A few of these examples will suffice. One smuggles in a poorly interpreted vulture from a page of the Dresden Codex (Figure 1). The hammock and courtly figures on the so-called “Pellicer vase” from the Museo Regional de Antropología Carlos Pellicer Cámara, Villahermosa, Tabasco, transfer neatly to another “codex” (Figure 4; vase published in Covarrubias 1957), and a Late Classic image of a mythic figure from a polychrome vase excavated at Uaxactun Guatemala finds an inept copy on yet another leather codex (Figure 6). Mixing periods–—the mural dates to the late 300s, early 400s—the faker also quoted freely from the well-published Ratinlixul Vase, excavated in 1917 by Robert Burkitt near Chamá, Guatemala, and now in the University of Pennsylvania Museum (UPM No. NA 11701, Danien 1997:38, Fig. 1).

What is abundantly evident is the sheer laziness or uninventive mentality of forgers. Sylvanus Morley’s The Ancient Maya (1946), first edition, was a particularly generous source for them, as it contained a handy list of Maya day glyphs (fig. 18), month signs (fig. 19), glyphs for time periods (fig. 22), Initial Series (fig. 25), and thorough coverage of the Maya calendar (pp. 265–295). The Ratinlixul Vase had its own line drawing too (pl. 88b). Of slightly earlier date was the useful, inexpensive, and widely available edition of Maya codices by the Villacortas in Guatemala (Villacorta and Villacorta 1933).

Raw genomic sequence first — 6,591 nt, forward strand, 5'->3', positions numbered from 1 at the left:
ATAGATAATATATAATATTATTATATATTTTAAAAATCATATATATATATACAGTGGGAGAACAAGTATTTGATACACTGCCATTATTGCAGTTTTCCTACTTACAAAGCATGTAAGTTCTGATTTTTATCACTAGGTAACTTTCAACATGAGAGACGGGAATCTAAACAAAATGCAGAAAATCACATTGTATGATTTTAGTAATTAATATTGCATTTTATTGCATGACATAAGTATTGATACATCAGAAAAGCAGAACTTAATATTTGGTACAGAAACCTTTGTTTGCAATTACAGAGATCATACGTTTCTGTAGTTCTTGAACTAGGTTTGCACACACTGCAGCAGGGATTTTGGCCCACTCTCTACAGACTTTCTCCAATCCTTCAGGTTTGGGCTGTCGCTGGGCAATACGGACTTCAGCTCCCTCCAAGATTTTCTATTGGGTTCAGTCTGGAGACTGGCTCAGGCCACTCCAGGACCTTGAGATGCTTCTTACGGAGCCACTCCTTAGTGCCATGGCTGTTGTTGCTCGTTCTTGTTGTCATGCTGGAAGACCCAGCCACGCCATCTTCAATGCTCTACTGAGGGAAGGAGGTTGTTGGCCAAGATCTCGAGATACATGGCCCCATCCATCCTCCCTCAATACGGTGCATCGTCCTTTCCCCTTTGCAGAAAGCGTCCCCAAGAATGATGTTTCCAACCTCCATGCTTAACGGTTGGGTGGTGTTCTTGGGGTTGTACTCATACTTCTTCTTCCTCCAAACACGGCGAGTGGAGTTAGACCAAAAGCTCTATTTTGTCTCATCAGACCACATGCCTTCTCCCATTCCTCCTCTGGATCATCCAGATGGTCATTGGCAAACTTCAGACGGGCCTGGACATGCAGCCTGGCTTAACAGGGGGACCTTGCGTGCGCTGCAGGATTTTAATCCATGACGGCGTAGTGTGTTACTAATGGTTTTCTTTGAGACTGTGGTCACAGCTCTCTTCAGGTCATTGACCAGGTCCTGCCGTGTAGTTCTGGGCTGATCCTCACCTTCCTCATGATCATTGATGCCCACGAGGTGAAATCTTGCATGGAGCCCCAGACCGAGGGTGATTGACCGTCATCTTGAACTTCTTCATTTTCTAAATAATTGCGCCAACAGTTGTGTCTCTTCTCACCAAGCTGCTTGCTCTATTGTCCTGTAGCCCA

Figure 6. Copy of images from Uaxactun and the Ratinlixul vase on a forged leather codex (photograph to lower left, copyright Justin Kerr, used with permission).

A final example shows how blatant such copying can be (Figure 6). This codex lifts half of the center ballcourt marker from Copan Ballcourt BII (excavated by Gustav Strømsvik in the 1930s), as well as a frontal image from Palenque’s Temple of the Skull (upper left) and a smattering of full-figure glyphs from Copan Stela D (center left; see Stuart Temple of the Skull); Maudslay 1889–1902:pl. 48).